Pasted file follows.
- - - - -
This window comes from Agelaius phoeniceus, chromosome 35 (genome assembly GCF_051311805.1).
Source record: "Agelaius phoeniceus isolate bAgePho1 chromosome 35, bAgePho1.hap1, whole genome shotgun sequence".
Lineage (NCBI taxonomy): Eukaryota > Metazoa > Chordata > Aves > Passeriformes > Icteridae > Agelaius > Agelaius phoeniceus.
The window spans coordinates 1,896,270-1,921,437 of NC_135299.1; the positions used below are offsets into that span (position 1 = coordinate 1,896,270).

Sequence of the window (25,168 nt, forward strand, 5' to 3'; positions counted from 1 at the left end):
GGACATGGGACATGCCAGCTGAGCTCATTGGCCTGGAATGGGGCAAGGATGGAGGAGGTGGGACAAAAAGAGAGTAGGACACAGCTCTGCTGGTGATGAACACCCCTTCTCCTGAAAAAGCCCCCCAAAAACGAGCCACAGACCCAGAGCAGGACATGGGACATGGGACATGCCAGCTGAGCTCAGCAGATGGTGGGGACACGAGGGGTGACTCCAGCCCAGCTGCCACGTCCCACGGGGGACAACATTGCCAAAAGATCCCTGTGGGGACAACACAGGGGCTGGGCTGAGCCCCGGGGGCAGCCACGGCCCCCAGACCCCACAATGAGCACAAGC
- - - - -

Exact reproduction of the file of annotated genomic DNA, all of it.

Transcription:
This window comes from Agelaius phoeniceus, chromosome 35 (genome assembly GCF_051311805.1).
Source record: "Agelaius phoeniceus isolate bAgePho1 chromosome 35, bAgePho1.hap1, whole genome shotgun sequence".
Lineage (NCBI taxonomy): Eukaryota > Metazoa > Chordata > Aves > Passeriformes > Icteridae > Agelaius > Agelaius phoeniceus.
The window spans coordinates 1,896,270-1,921,437 of NC_135299.1; the positions used below are offsets into that span (position 1 = coordinate 1,896,270).

Sequence of the window (25,168 nt, forward strand, 5' to 3'; positions counted from 1 at the left end):
GGACATGGGACATGCCAGCTGAGCTCATTGGCCTGGAATGGGGCAAGGATGGAGGAGGTGGGACAAAAAGAGAGTAGGACACAGCTCTGCTGGTGATGAACACCCCTTCTCCTGAAAAAGCCCCCCAAAAACGAGCCACAGACCCAGAGCAGGACATGGGACATGGGACATGCCAGCTGAGCTCAGCAGATGGTGGGGACACGAGGGGTGACTCCAGCCCAGCTGCCACGTCCCACGGGGGACAACATTGCCAAAAGATCCCTGTGGGGACAACACAGGGGCTGGGCTGAGCCCCGGGGGCAGCCACGGCCCCCAGACCCCACAATGAGCACAAGC